• Isolated premature adrenarche: Isolated pubic &/or axillary hair <8 y. Dx: DHEA-S appropriate for pubic hair stage. Girls typically overweight. 17-OHP & testosterone appropriate for age. Bone age & growth rate ↑ but w/i nml limits. Risk factor for PCOS. Further w/u: ACTH stimulation to r/o CAH when bone age advanced, predicted adult height abnormally low, or serum testosterone & DHEA-S elevated – may be only manifestation of mild CAH. Rx: Observation, regular exams to detect other signs of precocious sexual dev.
Figure 6.2 Approach to precocious puberty
Definition (N Engl J Med 2012;366:443; Pediatr Clin North Am 2011;58:1181)
• Absence of secondary sexual characteristics by age 13 (≥2 SD from mean age), or absence of menses by age 15.
Etiology (J Clin Endocrinol Metab 2002;87:1613)
• 30% const del, 26% hypergonadotropic hypogonadism, 20% permanent hypogonadotropic hypogonadism, 19% transient (functional) hypogonadotropic hypogonadism, 5% other causes.
• Hx: Anorexia, bulimia, excessive exercise, chronic dzs (eg, celiac dz, Crohn dz), radiation, chemo, meds, nutritional status, psychosocial functioning
• Sx: Neurologic sx, inability to smell, weight gain or loss, chronic dz
• FHx: Relatives w/ delayed puberty, heights of relatives, age of menarche & fertility status of female relatives, relatives w/ genetic abnormalities (CAH, adenocarcinoma in situ (AIS), gonadal dysgenesis), relatives w/ autoimmune dz
• Height & weight measurements, growth chart, Tanner staging, examine for stigmata of Turner syn, midline facial defects, scoliosis, thyromegaly.
• Arm span greater than height >5 cm sugg delayed epiphyseal closure
• Neurologic exam: Optic fundi, cranial nerves, visual fields, sense of smell
• Pelvic exam: Clitoral enlargement, hymenal ring patency, degree of vaginal rugation, presence or absence of mucus (indicates degree of estrogen effect)
• Hx, physical exam, bone age, labs (LH, FSH)
Elevated FSH/LH = hypergonadotropic hypogonadism
Low FSH/LH = hypogonadotropic hypogonadism
• Further w/u if LH, FSH nml:
PRL – screen for hyperprolactinemia
TSH, FT4 – screen for thyroid dzs
MRI – when si/sx CNS lesion present or if indicated by other eval (hyperprolactinemia, Kallmann syn); otherwise may defer until age 15
CBC, ESR, LFTs – screen chronic dzs (IBD, liver dz, anorexia)
Pelvic US – determine presence/absence uterus if undetermined by physical exam
• Unusually no apparent alternate cause on initial eval – const del likely dx; no test can reliably differentiate const del from hypogonadotropic hypogonadism; therefore, observe, & diagnose isolated hypogonadotropic hypogonadism if endogenous puberty has not begun by age 18; eventual nml progression of puberty confirms const del.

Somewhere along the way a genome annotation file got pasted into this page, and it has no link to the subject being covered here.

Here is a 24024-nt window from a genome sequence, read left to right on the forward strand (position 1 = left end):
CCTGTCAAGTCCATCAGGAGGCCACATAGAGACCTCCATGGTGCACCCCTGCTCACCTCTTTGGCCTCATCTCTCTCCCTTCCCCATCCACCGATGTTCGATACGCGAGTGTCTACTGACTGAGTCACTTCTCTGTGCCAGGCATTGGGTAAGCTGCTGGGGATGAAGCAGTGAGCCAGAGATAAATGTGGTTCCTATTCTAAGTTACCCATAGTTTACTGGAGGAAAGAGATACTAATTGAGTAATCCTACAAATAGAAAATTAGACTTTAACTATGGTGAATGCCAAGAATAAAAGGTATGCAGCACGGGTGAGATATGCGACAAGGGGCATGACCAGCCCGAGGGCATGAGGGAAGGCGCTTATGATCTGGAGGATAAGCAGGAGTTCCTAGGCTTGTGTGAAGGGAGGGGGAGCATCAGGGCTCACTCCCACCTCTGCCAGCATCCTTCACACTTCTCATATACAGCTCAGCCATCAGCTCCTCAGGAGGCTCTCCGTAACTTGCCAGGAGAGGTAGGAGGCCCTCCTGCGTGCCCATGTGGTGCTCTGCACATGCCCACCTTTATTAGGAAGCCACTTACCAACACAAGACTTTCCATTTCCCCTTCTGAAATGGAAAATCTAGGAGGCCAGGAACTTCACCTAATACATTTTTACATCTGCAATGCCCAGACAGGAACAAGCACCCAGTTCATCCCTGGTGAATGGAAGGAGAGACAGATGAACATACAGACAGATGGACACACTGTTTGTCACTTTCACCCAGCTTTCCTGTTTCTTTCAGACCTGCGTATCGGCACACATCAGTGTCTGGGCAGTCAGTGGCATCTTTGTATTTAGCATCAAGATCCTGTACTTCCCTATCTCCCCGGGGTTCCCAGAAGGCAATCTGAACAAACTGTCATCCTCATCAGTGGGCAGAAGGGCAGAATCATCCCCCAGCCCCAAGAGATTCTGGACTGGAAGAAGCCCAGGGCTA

• Induce appearance of secondary sexual characteristics or acceleration of growth to mitigate pubertal delay & short stature, & promote nml bone mass
• Predict adult height w/ Bayley-Pinneau tables, although overestimate adult height in const del.
Figure 6.3 Approach to delayed puberty
Hypergonadotropic (Primary) Hypogonadism
• Dx: Elevated LH & FSH due to lack of negative feedback from gonads. Additional w/u: Karyotype, autoimmune dz eval.
• Etiology: Primary ovarian insufficiency (idiopathic, resistant ovary syn, autoimmune oophoritis, 17a-hydroxylase deficiency, galactosemia, aromatase deficiency), Gonadal dysgenesis (45,X; 46,XX; 46,XY), radiation, chemo. Special cases:
Turner syn: 45,X (Semin Reprod Med 2011;29:342) – phenotype: Female, short stature, ptosis, low-set ears, micrognathia, short “webbed” neck, broad shield-like chest, hypoplastic areolae, short 4th &/or 5th metacarpals, renal abnormalities (eg, horseshoe kidney), cardiovascular abnormalities (eg, coarct of the aorta). Risk of aortic dissection & rupture (1.5%). “Streak” gonads consist of fibrous tissue w/o germ cells. External female genitalia, uterus, fallopian tubes develop normally until puberty when estrogen-induced maturation fails to occur. Menstruation & Preg may occur in mosaic karyotype (45,X/46,XX). Rx: Growth hormone prior to estrogen initiation.
Swyer syn: 46,XY complete gonadal dysgenesis. Phenotype: Female, w/ vagina, cervix, uterus, fallopian tubes, & external genitalia. Rx: Requires early gonadectomy due to risk of gonadal tumors.
Primary ovarian insufficiency: See Chap. 8.
Permanent Hypogonadotropic (Secondary) Hypogonadism
• Dx: Low to nml LH & FSH due to hypothalamic or pituitary disorders.
• Etiology: GnRH deficiency, CAH, CNS tumors, combined pituitary hormone deficiency, chemo, radiation
Kallmann syn: Anosmia or hyposmia; 1/50000 females
• Further w/u: MRI
• Rx: Initial low-dose estrogen titrated to mimic nml puberty to initiate sexual maturation
After 6–9 mo, cyclic progesterone to induce endometrial shedding
Transition to combination OCP when breast dev optimized for hormonal replacement
If fertility desired, pulsatile GnRH or injectable gonadotropin
Transient (Functional) Hypogonadotropic Hypogonadism
• Dx: Low LH & FSH due to delayed maturation of HPO axis due to underlying condition